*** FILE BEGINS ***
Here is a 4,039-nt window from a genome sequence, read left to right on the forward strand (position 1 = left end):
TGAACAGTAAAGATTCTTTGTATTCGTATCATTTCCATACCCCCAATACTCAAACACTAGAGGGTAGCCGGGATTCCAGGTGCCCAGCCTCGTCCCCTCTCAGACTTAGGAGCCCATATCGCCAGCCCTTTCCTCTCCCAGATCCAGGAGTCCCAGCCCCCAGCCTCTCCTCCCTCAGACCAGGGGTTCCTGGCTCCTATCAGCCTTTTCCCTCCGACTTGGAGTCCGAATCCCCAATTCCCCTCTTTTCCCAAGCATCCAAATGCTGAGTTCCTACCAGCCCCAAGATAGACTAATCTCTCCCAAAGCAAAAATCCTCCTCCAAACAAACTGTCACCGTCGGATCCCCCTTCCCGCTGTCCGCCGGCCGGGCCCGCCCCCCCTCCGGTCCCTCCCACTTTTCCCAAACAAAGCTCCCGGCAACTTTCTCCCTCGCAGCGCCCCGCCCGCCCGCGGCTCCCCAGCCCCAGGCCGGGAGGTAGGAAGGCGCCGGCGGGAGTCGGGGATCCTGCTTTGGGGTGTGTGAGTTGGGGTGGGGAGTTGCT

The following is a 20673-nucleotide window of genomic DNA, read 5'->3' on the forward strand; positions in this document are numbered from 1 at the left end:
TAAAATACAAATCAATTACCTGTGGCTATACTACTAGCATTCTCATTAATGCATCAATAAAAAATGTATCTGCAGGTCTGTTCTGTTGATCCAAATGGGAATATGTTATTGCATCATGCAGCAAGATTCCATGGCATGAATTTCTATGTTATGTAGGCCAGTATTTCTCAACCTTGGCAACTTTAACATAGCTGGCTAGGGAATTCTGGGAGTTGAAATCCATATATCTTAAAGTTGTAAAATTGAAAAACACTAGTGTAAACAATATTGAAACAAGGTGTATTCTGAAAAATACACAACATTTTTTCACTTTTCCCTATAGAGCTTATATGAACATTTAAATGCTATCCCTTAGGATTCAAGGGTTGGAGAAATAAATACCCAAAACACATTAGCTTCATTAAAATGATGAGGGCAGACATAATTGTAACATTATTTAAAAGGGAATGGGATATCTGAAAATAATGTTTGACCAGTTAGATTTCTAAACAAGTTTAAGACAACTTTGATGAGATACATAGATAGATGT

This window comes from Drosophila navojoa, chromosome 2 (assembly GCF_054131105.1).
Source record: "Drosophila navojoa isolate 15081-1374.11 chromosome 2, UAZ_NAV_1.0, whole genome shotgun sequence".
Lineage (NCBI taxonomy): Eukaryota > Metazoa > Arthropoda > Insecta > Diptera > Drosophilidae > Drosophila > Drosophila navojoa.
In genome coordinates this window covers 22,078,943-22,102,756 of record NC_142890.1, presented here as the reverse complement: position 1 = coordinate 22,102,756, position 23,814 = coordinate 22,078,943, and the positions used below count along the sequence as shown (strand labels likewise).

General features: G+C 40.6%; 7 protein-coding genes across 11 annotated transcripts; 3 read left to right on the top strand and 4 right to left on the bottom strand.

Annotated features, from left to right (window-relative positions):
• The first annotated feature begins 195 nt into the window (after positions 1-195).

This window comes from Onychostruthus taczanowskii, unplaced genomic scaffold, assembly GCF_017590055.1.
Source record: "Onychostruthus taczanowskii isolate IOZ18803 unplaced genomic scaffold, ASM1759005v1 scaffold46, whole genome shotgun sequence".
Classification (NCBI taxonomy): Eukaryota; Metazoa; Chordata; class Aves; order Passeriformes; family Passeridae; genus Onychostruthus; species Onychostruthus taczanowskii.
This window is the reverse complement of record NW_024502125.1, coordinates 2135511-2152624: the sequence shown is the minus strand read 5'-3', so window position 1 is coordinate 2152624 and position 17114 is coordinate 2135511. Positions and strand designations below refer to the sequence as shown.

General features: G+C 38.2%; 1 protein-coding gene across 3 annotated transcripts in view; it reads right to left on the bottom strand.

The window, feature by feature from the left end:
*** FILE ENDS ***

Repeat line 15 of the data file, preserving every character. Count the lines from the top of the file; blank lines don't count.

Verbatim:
This window is the reverse complement of record NW_024502125.1, coordinates 2135511-2152624: the sequence shown is the minus strand read 5'-3', so window position 1 is coordinate 2152624 and position 17114 is coordinate 2135511. Positions and strand designations below refer to the sequence as shown.